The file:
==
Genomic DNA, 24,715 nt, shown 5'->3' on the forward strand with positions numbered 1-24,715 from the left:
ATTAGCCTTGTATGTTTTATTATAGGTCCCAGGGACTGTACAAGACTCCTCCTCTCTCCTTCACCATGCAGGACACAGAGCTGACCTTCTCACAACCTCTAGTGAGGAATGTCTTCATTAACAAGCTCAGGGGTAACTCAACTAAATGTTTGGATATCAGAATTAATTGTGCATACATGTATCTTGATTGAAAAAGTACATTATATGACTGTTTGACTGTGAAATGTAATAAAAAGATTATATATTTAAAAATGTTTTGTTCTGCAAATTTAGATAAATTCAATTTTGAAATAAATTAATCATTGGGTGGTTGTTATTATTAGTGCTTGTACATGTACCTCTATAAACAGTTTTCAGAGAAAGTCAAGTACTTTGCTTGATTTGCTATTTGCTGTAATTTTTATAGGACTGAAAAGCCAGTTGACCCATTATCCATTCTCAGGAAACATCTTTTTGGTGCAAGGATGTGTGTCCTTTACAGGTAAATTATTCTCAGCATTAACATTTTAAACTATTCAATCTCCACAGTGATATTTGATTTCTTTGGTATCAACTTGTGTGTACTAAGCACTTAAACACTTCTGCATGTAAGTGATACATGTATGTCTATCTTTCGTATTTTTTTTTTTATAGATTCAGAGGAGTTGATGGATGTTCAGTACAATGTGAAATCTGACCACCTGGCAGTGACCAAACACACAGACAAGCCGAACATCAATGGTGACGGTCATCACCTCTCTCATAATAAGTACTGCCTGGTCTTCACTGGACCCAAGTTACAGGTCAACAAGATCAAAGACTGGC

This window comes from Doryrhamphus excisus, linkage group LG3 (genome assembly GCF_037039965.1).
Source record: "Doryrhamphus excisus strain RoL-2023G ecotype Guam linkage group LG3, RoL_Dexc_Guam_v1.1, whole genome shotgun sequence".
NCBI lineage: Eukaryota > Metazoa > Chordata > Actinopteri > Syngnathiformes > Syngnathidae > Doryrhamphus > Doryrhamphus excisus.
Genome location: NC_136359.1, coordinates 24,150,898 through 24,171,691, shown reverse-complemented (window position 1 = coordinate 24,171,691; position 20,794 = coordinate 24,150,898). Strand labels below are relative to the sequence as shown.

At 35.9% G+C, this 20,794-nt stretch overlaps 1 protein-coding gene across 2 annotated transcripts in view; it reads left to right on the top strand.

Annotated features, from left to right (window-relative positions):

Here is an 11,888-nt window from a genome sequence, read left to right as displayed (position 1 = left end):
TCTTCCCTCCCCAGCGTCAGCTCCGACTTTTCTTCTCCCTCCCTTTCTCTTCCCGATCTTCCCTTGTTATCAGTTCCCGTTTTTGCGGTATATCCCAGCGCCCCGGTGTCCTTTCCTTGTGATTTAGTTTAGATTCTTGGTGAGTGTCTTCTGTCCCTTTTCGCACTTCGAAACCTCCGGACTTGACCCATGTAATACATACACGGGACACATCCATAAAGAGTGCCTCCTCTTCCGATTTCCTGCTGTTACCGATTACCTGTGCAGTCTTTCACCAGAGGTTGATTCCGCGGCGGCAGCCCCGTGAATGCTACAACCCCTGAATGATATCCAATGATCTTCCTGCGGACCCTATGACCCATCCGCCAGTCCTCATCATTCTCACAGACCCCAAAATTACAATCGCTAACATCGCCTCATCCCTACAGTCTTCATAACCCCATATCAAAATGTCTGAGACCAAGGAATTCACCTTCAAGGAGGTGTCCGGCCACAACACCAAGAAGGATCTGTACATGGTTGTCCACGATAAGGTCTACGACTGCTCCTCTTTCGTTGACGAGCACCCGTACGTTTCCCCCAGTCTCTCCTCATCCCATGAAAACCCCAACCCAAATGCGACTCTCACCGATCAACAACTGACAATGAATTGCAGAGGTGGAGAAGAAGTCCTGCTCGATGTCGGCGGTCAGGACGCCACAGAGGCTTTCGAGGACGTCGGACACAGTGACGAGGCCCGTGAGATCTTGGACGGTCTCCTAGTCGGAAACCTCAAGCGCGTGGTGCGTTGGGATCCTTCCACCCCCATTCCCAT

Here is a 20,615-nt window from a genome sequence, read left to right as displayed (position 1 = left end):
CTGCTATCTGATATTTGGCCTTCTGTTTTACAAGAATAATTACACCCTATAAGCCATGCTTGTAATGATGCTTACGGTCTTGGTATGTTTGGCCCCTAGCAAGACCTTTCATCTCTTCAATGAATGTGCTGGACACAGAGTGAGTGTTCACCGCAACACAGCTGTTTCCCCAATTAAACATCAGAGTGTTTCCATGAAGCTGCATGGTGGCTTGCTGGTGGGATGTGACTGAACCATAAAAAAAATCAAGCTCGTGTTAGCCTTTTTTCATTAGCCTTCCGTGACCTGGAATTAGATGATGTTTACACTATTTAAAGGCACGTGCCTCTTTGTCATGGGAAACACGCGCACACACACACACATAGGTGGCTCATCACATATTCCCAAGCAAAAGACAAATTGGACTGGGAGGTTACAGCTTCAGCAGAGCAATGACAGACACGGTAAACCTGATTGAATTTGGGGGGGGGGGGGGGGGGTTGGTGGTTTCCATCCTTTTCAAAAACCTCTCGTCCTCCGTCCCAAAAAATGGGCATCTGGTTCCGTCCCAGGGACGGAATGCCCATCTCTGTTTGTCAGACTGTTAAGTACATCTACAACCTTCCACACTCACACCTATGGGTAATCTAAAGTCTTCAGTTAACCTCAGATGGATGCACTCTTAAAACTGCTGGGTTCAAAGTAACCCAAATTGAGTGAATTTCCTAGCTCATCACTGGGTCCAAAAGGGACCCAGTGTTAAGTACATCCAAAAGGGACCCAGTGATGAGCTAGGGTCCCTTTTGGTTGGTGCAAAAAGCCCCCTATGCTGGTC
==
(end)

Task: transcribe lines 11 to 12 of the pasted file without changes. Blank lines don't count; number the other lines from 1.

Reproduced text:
Here is a 20,615-nt window from a genome sequence, read left to right as displayed (position 1 = left end):
CTGCTATCTGATATTTGGCCTTCTGTTTTACAAGAATAATTACACCCTATAAGCCATGCTTGTAATGATGCTTACGGTCTTGGTATGTTTGGCCCCTAGCAAGACCTTTCATCTCTTCAATGAATGTGCTGGACACAGAGTGAGTGTTCACCGCAACACAGCTGTTTCCCCAATTAAACATCAGAGTGTTTCCATGAAGCTGCATGGTGGCTTGCTGGTGGGATGTGACTGAACCATAAAAAAAATCAAGCTCGTGTTAGCCTTTTTTCATTAGCCTTCCGTGACCTGGAATTAGATGATGTTTACACTATTTAAAGGCACGTGCCTCTTTGTCATGGGAAACACGCGCACACACACACACATAGGTGGCTCATCACATATTCCCAAGCAAAAGACAAATTGGACTGGGAGGTTACAGCTTCAGCAGAGCAATGACAGACACGGTAAACCTGATTGAATTTGGGGGGGGGGGGGGGGGGTTGGTGGTTTCCATCCTTTTCAAAAACCTCTCGTCCTCCGTCCCAAAAAATGGGCATCTGGTTCCGTCCCAGGGACGGAATGCCCATCTCTGTTTGTCAGACTGTTAAGTACATCTACAACCTTCCACACTCACACCTATGGGTAATCTAAAGTCTTCAGTTAACCTCAGATGGATGCACTCTTAAAACTGCTGGGTTCAAAGTAACCCAAATTGAGTGAATTTCCTAGCTCATCACTGGGTCCAAAAGGGACCCAGTGTTAAGTACATCCAAAAGGGACCCAGTGATGAGCTAGGGTCCCTTTTGGTTGGTGCAAAAAGCCCCCTATGCTGGTC